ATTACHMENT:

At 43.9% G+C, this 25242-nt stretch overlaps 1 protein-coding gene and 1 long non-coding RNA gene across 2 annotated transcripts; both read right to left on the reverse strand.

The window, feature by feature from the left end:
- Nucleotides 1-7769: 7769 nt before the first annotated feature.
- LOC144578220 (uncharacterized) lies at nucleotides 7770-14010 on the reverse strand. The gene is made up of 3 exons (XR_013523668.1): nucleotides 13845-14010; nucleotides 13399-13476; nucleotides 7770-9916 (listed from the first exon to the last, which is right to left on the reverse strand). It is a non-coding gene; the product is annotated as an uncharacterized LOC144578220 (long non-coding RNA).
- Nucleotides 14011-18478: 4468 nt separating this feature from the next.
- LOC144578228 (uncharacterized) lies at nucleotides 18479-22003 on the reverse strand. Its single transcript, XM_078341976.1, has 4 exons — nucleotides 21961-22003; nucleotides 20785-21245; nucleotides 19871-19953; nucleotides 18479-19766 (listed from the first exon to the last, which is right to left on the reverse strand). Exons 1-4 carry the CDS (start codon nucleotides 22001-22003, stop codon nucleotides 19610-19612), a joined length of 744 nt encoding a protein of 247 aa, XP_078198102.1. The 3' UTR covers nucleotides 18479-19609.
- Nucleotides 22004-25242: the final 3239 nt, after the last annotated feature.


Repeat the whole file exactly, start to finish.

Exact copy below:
At 43.9% G+C, this 25242-nt stretch overlaps 1 protein-coding gene and 1 long non-coding RNA gene across 2 annotated transcripts; both read right to left on the reverse strand.

The window, feature by feature from the left end:
- Nucleotides 1-7769: 7769 nt before the first annotated feature.
- LOC144578220 (uncharacterized) lies at nucleotides 7770-14010 on the reverse strand. The gene is made up of 3 exons (XR_013523668.1): nucleotides 13845-14010; nucleotides 13399-13476; nucleotides 7770-9916 (listed from the first exon to the last, which is right to left on the reverse strand). It is a non-coding gene; the product is annotated as an uncharacterized LOC144578220 (long non-coding RNA).
- Nucleotides 14011-18478: 4468 nt separating this feature from the next.
- LOC144578228 (uncharacterized) lies at nucleotides 18479-22003 on the reverse strand. Its single transcript, XM_078341976.1, has 4 exons — nucleotides 21961-22003; nucleotides 20785-21245; nucleotides 19871-19953; nucleotides 18479-19766 (listed from the first exon to the last, which is right to left on the reverse strand). Exons 1-4 carry the CDS (start codon nucleotides 22001-22003, stop codon nucleotides 19610-19612), a joined length of 744 nt encoding a protein of 247 aa, XP_078198102.1. The 3' UTR covers nucleotides 18479-19609.
- Nucleotides 22004-25242: the final 3239 nt, after the last annotated feature.